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Today I talk about the making of Iggy and the Stooges seminal “Raw Power” LP.

The seeds of Raw Power were sown when Iggy first met James Williamson who played him the riff that later became “Penetration”.   In late 1970 James joins the Stooges.

In 1971 Iggy meets David Bowie who was a big Stooges fan. In 1972 David signs Iggy to Mainman and brings him over to England.  Iggy was not impressed by the musos he met in England and soon he was joined by James.  Despite being very different characters Iggy and James roomed together in London and this strengthened them as a song writing team.

Once James was in the fold the next step was to bring out the Ashton brothers Scott on drums and Ron on bass. 

Then they started writing and rehearsing.  Amongst other things the use of the drug heroin affected the music. 

James brought in the riff for “Search and Destroy” which was then arranged into a song.  Iggy wrote the lyrics in Kensington Gardens.  The lyrics use the Vietnam War as a metaphor for the attitude and feelings of the band and its audience.  I have read that Iggy sang the song in a higher register than usual.  Was the song pitch altered?  I am curious as that is what happened on some of the other Bowie related recordings including Lou Reed’s Walk on The Wild Side.

Which brings me to Bowie who became the albums producer.  Bowie brought an Englishness and artiness to the mix so it became an English as well as American album.  Like a lot of Bowie records of the time including Lou Reed’s Transformer it has a lot of treble in a bid to get airplay.  The Bowie mix was unusual and at first hard to understand but once you understood it, it became thee mix.  This is a controversial issue as there are many mixes but none as interesting as the Bowie one.  The lead guitar and vocals are much higher in the mix than any of the other instruments giving the music a frenetic sound, and thus the prototype punk guitar style and tone was born and became the blueprint for punk guitarists to this day.  The bass is very audible and pumping but it is quite trebly and so in sync with the rhythm guitar that on some songs what you assume to be rhythm guitar is often bass.  Likewise the drums and bass are so tight that the drums appear almost inaudible. To top it off Bowie added the Time Cube effects unit in the mix the cocaine sound.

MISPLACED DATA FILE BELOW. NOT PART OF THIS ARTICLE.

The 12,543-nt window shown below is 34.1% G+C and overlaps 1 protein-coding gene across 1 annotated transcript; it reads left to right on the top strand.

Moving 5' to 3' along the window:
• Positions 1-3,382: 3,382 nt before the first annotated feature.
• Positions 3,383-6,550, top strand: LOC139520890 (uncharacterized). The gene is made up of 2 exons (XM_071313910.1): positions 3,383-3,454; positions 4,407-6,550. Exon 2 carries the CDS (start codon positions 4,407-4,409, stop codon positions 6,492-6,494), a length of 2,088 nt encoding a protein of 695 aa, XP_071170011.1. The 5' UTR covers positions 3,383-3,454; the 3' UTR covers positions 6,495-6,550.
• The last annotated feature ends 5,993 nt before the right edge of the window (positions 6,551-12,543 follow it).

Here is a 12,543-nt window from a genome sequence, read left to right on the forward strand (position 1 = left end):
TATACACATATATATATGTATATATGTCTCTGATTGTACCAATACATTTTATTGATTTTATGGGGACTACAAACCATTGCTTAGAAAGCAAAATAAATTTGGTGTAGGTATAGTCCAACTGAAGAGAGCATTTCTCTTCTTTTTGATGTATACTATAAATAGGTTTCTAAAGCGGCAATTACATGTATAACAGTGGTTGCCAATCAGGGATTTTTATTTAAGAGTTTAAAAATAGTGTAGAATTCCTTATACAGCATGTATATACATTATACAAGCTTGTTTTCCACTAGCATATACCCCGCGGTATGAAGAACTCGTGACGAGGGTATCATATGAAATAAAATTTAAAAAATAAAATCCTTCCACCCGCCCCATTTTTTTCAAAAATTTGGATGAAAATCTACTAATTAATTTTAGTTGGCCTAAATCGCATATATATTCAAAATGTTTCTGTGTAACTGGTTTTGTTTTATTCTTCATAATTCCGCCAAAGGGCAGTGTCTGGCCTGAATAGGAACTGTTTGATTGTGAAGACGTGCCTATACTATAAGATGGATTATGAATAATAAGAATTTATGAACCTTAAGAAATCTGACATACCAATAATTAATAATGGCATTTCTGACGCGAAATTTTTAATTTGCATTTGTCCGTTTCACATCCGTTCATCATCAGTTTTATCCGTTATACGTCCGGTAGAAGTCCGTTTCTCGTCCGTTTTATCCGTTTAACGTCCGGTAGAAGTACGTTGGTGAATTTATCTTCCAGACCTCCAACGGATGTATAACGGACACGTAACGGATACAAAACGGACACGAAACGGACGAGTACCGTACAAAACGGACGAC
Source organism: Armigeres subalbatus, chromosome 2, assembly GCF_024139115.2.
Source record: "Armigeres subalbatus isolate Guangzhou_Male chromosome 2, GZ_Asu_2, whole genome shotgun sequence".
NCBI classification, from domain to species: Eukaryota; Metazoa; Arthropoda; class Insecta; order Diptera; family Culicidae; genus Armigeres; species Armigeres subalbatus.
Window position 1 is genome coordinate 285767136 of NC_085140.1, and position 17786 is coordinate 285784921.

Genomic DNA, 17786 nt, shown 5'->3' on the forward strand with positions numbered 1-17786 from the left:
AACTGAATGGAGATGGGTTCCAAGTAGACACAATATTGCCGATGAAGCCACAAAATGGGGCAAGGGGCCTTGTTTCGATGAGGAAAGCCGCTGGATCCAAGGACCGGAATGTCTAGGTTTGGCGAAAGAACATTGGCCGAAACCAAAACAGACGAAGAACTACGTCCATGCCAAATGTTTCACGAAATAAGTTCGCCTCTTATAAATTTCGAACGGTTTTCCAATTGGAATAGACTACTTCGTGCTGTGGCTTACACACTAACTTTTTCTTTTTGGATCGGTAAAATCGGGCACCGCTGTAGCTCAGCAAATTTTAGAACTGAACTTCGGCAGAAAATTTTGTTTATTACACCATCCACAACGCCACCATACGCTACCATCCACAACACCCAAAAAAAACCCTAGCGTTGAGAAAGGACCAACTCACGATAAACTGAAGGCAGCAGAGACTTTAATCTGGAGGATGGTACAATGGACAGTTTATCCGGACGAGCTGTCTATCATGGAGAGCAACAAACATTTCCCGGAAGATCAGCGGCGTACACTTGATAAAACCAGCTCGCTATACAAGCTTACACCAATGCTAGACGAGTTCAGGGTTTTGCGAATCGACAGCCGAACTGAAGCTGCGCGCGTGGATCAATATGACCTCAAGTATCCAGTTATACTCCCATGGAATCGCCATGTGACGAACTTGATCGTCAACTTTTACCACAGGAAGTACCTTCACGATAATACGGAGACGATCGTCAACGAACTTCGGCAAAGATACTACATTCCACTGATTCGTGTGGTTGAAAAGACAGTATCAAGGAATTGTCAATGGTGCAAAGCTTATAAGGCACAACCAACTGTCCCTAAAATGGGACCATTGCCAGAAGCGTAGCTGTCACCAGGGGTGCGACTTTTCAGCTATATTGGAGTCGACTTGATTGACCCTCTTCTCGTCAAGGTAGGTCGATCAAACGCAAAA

The second song up Gimme Danger was written in response to the recording company requesting a slow song and a great one this is too, an answer to the Rolling Stones Gimme Shelter.  The guitar is detuned half a step to Eb.  I have read that the main influences on the album were early Led Zeppelin, the Rolling Stones and seeing T. Rex at Wembley a few weeks earlier.  The influence of Led Zep can be heard on some of the heavier songs on the album for example Penetration. 

The remaining six songs are as follows, the glam punk of Raw Power and Shake Appeal, the sleazy blues of I Need Somebody, the swaggering nasty Iggy of Your Pretty Face Is Going To Hell, the wild freakouts of Penetration and Death Trip. 

And so on to the cover.  In my opinion the artwork to an album is almost as important as the music itself, it is a summary of the music, a visual representation of the sound.  And what a cover this is.    An amazing front pic of Iggy with silver trousers and platinum hair, pancake makeup and vampire lipstick. Iggy hangs from the mike stand a symbol of decadence and danger.  The picture was taken at the Stooges only UK show which was performed at the Scala Cinema Kings Cross London.  One of the few people in the audience was Johnny Rotten who used the mike stand in the same way in the Sex Pistols 4 years later.  The story behind the makeup was that backstage a girl made up James Williamsons face and Iggy said he would like to have a bit of that as well and so the look was formed and immortalised.  The photographer was Mick Rock who also took seminal pictures of Bowie and the cover pic for Lou Reed’s Transformer. 

To truly appreciate the album you got to listen to the original vinyl version of the Bowie mix from 1973, the latter-day reissues cannot compare.  It is also worth listening to the Rough Power CD on Bomp and the Iguana De Banda ‎– Etiqueta Negra de Lugo bootleg.

“Raw Power” was a one off.  The greatest punk album ever. 


There’s nothing left alive but a pair of plastic eyes ….